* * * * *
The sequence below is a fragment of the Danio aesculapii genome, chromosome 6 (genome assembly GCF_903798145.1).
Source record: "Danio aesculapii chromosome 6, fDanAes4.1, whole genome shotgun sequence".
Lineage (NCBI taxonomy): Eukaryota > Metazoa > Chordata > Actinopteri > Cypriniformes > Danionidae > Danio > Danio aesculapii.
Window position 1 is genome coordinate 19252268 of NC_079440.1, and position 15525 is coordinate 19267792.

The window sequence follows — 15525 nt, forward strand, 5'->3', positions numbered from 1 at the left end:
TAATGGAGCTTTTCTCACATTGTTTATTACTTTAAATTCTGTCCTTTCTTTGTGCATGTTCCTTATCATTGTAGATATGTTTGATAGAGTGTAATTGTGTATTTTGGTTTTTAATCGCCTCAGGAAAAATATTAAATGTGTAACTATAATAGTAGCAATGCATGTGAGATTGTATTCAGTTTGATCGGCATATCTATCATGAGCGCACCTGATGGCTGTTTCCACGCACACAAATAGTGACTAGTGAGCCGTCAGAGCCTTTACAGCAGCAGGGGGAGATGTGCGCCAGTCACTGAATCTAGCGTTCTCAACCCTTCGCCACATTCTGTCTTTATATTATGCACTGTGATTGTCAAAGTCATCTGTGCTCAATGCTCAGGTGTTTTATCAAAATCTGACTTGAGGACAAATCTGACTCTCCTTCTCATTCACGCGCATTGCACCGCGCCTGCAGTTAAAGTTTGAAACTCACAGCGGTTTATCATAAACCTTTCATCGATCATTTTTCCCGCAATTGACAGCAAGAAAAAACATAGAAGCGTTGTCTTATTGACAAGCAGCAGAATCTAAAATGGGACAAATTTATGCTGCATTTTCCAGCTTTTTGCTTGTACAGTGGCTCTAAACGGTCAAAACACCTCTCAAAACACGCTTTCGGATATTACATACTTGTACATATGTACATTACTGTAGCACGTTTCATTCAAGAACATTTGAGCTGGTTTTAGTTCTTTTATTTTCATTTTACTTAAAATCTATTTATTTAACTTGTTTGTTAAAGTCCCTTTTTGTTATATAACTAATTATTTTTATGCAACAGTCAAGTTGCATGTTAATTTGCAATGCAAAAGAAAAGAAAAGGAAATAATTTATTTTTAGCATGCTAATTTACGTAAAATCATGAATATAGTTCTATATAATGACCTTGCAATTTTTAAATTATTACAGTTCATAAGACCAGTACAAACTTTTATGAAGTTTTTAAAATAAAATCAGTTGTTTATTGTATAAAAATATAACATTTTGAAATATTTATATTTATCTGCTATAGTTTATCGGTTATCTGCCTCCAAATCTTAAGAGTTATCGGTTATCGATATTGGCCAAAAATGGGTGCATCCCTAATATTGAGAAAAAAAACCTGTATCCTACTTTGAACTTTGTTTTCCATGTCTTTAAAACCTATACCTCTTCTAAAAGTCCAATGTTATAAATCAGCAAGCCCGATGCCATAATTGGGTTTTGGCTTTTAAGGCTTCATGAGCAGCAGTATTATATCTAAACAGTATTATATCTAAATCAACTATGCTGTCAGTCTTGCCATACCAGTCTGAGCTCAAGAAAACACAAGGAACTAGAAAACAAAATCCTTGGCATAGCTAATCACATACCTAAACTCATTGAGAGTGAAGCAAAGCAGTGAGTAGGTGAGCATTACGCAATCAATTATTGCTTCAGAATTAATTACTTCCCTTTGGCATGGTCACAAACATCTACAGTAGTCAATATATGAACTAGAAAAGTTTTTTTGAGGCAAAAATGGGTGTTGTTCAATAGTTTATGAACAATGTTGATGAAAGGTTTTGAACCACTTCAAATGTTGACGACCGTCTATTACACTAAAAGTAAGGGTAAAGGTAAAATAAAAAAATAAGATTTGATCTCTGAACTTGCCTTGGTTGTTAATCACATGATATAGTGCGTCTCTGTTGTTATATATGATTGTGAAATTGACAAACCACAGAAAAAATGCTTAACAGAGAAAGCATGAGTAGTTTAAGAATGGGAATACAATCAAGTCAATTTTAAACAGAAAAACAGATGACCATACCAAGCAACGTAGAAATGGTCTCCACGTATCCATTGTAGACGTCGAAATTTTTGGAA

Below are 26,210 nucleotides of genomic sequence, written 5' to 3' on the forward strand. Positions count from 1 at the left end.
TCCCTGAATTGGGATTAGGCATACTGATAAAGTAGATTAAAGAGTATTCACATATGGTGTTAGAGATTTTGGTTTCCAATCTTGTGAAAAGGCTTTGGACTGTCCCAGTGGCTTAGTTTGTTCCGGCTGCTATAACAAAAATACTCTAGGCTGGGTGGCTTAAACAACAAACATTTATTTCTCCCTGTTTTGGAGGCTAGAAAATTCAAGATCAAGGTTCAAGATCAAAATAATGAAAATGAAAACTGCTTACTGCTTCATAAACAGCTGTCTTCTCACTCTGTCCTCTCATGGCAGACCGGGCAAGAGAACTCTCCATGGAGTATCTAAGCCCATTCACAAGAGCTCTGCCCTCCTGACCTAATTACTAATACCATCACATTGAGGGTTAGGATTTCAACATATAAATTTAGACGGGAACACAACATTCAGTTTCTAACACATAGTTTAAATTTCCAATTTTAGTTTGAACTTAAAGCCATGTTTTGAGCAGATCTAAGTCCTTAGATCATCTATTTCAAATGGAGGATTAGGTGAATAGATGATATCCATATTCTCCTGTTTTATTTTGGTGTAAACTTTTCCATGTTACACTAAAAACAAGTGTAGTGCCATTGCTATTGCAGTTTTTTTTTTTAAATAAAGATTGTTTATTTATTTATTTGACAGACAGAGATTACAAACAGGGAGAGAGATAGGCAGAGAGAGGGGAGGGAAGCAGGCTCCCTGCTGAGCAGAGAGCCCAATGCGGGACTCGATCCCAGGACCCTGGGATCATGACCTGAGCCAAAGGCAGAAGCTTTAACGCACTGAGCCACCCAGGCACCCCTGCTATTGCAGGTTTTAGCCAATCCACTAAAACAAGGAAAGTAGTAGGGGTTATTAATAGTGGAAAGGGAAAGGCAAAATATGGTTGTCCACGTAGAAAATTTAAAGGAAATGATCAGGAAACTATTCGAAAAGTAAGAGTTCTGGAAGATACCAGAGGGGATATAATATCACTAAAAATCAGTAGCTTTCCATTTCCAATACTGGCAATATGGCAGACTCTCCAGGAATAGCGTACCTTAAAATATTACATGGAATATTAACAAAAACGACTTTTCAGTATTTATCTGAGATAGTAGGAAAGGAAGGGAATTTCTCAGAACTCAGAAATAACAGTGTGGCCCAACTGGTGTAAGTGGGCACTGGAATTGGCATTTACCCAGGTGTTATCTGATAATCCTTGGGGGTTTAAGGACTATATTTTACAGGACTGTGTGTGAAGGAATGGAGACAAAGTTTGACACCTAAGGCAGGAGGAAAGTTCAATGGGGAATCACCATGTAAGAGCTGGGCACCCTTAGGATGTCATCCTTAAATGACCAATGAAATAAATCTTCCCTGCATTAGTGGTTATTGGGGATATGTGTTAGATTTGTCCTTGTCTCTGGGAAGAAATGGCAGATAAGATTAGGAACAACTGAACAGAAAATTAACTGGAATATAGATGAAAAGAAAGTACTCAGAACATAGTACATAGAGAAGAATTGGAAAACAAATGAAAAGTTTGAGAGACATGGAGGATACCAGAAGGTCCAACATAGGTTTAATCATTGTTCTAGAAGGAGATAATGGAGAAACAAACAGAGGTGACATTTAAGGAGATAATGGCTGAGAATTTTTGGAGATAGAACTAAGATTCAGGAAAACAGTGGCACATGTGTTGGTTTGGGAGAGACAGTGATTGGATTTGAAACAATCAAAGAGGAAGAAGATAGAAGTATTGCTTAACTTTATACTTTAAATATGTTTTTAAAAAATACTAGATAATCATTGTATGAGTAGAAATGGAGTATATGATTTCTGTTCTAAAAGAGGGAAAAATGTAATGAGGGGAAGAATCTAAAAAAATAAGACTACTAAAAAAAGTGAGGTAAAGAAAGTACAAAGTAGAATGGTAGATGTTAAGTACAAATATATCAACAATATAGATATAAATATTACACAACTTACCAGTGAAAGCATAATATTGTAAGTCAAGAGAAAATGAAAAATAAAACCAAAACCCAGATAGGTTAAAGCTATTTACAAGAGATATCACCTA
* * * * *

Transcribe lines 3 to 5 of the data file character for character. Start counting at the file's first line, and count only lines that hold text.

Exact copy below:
Lineage (NCBI taxonomy): Eukaryota > Metazoa > Chordata > Actinopteri > Cypriniformes > Danionidae > Danio > Danio aesculapii.
Window position 1 is genome coordinate 19252268 of NC_079440.1, and position 15525 is coordinate 19267792.

The window sequence follows — 15525 nt, forward strand, 5'->3', positions numbered from 1 at the left end: